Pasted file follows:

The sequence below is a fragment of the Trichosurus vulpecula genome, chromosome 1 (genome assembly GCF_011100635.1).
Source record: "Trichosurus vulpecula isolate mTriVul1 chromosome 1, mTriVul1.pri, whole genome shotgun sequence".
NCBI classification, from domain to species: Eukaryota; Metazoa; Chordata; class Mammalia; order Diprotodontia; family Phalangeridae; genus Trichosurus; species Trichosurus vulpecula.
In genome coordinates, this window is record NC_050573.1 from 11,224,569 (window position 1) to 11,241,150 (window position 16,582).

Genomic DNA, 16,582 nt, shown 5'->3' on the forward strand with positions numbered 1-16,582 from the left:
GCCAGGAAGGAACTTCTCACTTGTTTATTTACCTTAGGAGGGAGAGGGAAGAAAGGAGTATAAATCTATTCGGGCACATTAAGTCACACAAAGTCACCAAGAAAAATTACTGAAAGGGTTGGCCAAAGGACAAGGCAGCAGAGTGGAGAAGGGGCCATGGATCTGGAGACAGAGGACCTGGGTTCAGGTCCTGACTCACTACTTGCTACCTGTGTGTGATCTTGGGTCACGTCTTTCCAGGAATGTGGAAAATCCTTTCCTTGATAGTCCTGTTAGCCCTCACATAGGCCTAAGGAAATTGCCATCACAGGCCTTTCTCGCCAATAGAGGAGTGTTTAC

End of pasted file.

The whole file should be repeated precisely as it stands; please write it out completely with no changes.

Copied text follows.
The sequence below is a fragment of the Trichosurus vulpecula genome, chromosome 1 (genome assembly GCF_011100635.1).
Source record: "Trichosurus vulpecula isolate mTriVul1 chromosome 1, mTriVul1.pri, whole genome shotgun sequence".
NCBI classification, from domain to species: Eukaryota; Metazoa; Chordata; class Mammalia; order Diprotodontia; family Phalangeridae; genus Trichosurus; species Trichosurus vulpecula.
In genome coordinates, this window is record NC_050573.1 from 11,224,569 (window position 1) to 11,241,150 (window position 16,582).

Genomic DNA, 16,582 nt, shown 5'->3' on the forward strand with positions numbered 1-16,582 from the left:
GCCAGGAAGGAACTTCTCACTTGTTTATTTACCTTAGGAGGGAGAGGGAAGAAAGGAGTATAAATCTATTCGGGCACATTAAGTCACACAAAGTCACCAAGAAAAATTACTGAAAGGGTTGGCCAAAGGACAAGGCAGCAGAGTGGAGAAGGGGCCATGGATCTGGAGACAGAGGACCTGGGTTCAGGTCCTGACTCACTACTTGCTACCTGTGTGTGATCTTGGGTCACGTCTTTCCAGGAATGTGGAAAATCCTTTCCTTGATAGTCCTGTTAGCCCTCACATAGGCCTAAGGAAATTGCCATCACAGGCCTTTCTCGCCAATAGAGGAGTGTTTAC